Over these last decades we have been in constant conflict. Let us freeze the issue for the next 20 years and let J&K enjoy maximum autonomy on both sides of the Line of Control. There should be elections on both sides under international supervision, and to give a semblance of unity, we should have a common counsel of both assemblies and have representatives in accordance with their population. Then we could discuss the problems of trade relations, etc.
Let the LoC be a porous border with armies from both sides withdrawing from the civilian populated areas. Let only defense be dealt with by the army. Let there be free movement from one side of Kashmir to the other with open roads and borders. Now families have been divided for generations.
Let us try this experiment for the next 20 years. We have already fought for 60, so why not try this experiment? After 20 years, the two assemblies can meet and whatever they see as their future should be acceptable to both India and Pakistan.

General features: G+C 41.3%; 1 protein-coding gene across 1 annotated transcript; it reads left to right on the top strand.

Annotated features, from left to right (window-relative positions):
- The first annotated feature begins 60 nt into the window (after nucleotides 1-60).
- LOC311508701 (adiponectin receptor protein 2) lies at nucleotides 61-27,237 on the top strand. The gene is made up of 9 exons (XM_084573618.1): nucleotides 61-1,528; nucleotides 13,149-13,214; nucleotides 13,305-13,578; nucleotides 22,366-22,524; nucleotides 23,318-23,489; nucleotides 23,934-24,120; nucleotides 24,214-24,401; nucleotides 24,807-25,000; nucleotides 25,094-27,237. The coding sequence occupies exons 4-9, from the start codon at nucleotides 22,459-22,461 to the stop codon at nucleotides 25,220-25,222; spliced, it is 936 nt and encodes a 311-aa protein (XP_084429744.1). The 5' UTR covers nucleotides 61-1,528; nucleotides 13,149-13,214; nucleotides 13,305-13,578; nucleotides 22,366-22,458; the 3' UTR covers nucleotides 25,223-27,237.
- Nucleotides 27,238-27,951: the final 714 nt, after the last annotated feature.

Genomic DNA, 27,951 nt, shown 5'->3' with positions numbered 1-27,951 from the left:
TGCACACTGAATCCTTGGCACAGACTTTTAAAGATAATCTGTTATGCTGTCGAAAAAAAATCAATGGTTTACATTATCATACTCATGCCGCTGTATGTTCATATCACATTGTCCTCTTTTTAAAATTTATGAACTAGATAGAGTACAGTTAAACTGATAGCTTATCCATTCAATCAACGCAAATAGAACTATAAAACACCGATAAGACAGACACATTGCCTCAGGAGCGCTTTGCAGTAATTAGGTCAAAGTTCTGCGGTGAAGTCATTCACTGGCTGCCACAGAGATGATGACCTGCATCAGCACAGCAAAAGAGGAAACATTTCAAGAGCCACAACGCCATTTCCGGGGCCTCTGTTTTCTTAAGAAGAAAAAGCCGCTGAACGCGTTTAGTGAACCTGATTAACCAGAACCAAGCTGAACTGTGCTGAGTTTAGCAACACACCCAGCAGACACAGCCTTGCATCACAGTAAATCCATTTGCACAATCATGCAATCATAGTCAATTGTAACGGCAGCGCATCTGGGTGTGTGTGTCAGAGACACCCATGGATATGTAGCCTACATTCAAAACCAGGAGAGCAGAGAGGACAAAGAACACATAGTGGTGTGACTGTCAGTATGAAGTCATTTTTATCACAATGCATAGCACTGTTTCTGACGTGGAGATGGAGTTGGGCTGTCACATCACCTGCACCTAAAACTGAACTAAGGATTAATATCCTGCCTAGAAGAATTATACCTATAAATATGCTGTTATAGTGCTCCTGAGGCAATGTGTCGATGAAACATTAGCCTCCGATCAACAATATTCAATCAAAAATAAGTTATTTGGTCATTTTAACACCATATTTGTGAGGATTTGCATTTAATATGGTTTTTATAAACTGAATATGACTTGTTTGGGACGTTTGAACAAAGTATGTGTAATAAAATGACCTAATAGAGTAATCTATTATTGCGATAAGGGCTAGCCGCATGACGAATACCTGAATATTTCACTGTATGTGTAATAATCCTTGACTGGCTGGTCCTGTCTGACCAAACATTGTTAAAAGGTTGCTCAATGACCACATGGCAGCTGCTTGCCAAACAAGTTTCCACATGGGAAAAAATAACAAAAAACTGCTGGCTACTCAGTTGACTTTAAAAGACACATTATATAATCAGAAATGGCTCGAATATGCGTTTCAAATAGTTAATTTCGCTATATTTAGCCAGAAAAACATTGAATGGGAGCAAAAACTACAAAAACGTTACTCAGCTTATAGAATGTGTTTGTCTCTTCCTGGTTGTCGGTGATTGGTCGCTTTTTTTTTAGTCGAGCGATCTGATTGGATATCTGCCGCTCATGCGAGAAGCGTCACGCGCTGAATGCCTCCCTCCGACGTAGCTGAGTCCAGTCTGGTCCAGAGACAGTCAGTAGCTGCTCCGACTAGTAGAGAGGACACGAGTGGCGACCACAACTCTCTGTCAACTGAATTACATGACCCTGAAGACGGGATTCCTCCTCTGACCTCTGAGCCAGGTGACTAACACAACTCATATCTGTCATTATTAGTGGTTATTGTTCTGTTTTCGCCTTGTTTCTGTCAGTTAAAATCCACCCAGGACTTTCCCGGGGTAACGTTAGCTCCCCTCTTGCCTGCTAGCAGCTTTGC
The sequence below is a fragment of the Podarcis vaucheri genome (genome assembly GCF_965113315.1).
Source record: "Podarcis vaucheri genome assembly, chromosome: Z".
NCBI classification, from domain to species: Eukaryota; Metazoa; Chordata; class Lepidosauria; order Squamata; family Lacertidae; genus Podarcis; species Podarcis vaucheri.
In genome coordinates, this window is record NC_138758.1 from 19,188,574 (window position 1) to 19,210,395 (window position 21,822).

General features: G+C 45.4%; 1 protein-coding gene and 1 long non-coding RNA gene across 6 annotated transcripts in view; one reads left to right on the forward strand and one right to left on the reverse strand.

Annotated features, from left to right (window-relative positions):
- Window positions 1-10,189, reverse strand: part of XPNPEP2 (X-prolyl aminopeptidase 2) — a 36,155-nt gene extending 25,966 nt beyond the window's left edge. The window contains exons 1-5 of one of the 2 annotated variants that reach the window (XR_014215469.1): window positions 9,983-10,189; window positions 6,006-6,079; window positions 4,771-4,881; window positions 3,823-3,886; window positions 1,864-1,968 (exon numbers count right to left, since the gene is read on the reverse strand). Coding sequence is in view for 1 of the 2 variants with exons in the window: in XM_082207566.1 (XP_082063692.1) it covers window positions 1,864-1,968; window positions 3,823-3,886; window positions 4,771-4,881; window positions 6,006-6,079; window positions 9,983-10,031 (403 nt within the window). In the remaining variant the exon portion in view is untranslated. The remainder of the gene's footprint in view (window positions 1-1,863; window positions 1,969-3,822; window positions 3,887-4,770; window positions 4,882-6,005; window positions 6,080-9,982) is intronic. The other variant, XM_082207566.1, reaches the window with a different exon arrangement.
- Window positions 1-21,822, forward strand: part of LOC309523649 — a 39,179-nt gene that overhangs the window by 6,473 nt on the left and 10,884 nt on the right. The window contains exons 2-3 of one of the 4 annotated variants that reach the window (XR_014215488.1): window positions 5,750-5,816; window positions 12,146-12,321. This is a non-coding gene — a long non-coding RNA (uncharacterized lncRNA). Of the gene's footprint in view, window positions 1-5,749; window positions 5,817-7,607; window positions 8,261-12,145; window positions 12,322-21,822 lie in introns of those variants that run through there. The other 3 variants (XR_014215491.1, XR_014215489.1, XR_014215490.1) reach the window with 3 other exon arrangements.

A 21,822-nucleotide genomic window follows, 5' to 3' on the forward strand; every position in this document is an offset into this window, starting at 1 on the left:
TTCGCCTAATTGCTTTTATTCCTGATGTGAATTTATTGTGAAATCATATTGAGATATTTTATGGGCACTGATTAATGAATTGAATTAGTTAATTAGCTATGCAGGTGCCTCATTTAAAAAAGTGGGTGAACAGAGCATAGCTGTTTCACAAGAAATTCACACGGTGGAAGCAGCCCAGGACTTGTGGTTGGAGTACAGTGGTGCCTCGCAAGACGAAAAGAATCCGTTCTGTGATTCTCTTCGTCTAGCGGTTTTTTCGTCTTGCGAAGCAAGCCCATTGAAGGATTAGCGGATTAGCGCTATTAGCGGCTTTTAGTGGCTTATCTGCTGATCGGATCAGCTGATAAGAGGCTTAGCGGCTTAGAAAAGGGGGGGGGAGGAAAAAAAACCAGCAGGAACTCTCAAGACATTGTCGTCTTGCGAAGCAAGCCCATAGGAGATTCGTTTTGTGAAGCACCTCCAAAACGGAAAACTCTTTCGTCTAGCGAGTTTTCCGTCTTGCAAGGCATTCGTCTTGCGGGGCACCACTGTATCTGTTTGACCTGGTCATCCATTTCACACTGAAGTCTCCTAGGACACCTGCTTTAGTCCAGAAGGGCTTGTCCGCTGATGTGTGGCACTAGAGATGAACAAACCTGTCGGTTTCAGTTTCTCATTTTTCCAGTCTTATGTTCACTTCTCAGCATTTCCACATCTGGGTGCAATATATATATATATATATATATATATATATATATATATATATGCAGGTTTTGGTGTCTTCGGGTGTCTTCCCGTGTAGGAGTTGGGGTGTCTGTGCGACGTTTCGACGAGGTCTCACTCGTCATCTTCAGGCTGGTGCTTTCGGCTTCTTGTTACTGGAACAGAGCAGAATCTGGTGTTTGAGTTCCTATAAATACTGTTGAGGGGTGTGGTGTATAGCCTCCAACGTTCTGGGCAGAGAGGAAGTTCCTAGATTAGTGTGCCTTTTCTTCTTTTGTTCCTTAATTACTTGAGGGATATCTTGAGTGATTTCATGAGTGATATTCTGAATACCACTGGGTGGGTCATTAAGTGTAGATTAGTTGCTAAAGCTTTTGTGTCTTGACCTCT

KAS: But how can that happen. The insurgency that began in 1989 is no longer in control of the situation. Could you talk about the rise of militancy and how the face of militancy has changed?
VB: At one time the people of J&K were reconciled to accession (under three specific areas of defense, foreign relations and communications and finance) and given an opportunity to ratify it. If there had been democratic conditions, maybe they would have endorsed accession. After a series of betrayals and feeling that New Delhi never trusted the people of J&K, especially the Muslims, there was a breach of faith, a crisis of confidence.
First we must restore confidence. Kashmiris tried for restoration of autonomy, they tried for a representational government, but were never given any opportunities. All assembly elections were rigged and draconian laws were implemented. When people started protesting on popular issues like electricity rates they were fired upon and put in jail. They were denied civil liberties. And after the rigged 1987 elections, the immediate cause for the present conflict, boys did not believe in their future. They elected someone and another is put in power. They had no democratic rights, so they were forced to take to guns and Pakistan was in search of an opportunity to supply them.